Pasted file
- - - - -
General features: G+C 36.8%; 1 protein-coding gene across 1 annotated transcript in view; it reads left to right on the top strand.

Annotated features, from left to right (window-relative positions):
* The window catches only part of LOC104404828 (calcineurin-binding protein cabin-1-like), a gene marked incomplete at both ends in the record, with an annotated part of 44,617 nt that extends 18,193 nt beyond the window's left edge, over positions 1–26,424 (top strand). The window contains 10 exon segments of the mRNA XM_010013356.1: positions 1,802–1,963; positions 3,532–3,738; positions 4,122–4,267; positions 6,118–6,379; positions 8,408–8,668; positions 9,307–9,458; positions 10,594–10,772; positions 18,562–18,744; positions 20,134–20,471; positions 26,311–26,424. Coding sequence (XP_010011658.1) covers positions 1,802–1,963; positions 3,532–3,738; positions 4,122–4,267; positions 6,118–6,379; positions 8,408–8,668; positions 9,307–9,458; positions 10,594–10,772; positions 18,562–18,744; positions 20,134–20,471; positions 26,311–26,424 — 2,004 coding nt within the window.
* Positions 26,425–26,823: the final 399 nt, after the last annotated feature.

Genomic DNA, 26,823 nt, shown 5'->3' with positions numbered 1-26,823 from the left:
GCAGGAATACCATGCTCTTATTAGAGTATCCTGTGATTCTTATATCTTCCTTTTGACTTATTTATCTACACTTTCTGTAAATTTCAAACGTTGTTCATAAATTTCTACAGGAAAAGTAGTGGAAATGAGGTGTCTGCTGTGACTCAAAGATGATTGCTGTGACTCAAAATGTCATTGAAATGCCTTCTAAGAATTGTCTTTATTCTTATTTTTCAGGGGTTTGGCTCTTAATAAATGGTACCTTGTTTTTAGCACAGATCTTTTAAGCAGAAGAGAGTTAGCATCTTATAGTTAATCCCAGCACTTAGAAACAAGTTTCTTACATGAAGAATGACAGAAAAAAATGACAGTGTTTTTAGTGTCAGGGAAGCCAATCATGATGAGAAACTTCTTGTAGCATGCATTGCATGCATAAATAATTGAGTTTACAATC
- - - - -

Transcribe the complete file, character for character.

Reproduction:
General features: G+C 36.8%; 1 protein-coding gene across 1 annotated transcript in view; it reads left to right on the top strand.

Annotated features, from left to right (window-relative positions):
* The window catches only part of LOC104404828 (calcineurin-binding protein cabin-1-like), a gene marked incomplete at both ends in the record, with an annotated part of 44,617 nt that extends 18,193 nt beyond the window's left edge, over positions 1–26,424 (top strand). The window contains 10 exon segments of the mRNA XM_010013356.1: positions 1,802–1,963; positions 3,532–3,738; positions 4,122–4,267; positions 6,118–6,379; positions 8,408–8,668; positions 9,307–9,458; positions 10,594–10,772; positions 18,562–18,744; positions 20,134–20,471; positions 26,311–26,424. Coding sequence (XP_010011658.1) covers positions 1,802–1,963; positions 3,532–3,738; positions 4,122–4,267; positions 6,118–6,379; positions 8,408–8,668; positions 9,307–9,458; positions 10,594–10,772; positions 18,562–18,744; positions 20,134–20,471; positions 26,311–26,424 — 2,004 coding nt within the window.
* Positions 26,425–26,823: the final 399 nt, after the last annotated feature.

Genomic DNA, 26,823 nt, shown 5'->3' with positions numbered 1-26,823 from the left:
GCAGGAATACCATGCTCTTATTAGAGTATCCTGTGATTCTTATATCTTCCTTTTGACTTATTTATCTACACTTTCTGTAAATTTCAAACGTTGTTCATAAATTTCTACAGGAAAAGTAGTGGAAATGAGGTGTCTGCTGTGACTCAAAGATGATTGCTGTGACTCAAAATGTCATTGAAATGCCTTCTAAGAATTGTCTTTATTCTTATTTTTCAGGGGTTTGGCTCTTAATAAATGGTACCTTGTTTTTAGCACAGATCTTTTAAGCAGAAGAGAGTTAGCATCTTATAGTTAATCCCAGCACTTAGAAACAAGTTTCTTACATGAAGAATGACAGAAAAAAATGACAGTGTTTTTAGTGTCAGGGAAGCCAATCATGATGAGAAACTTCTTGTAGCATGCATTGCATGCATAAATAATTGAGTTTACAATC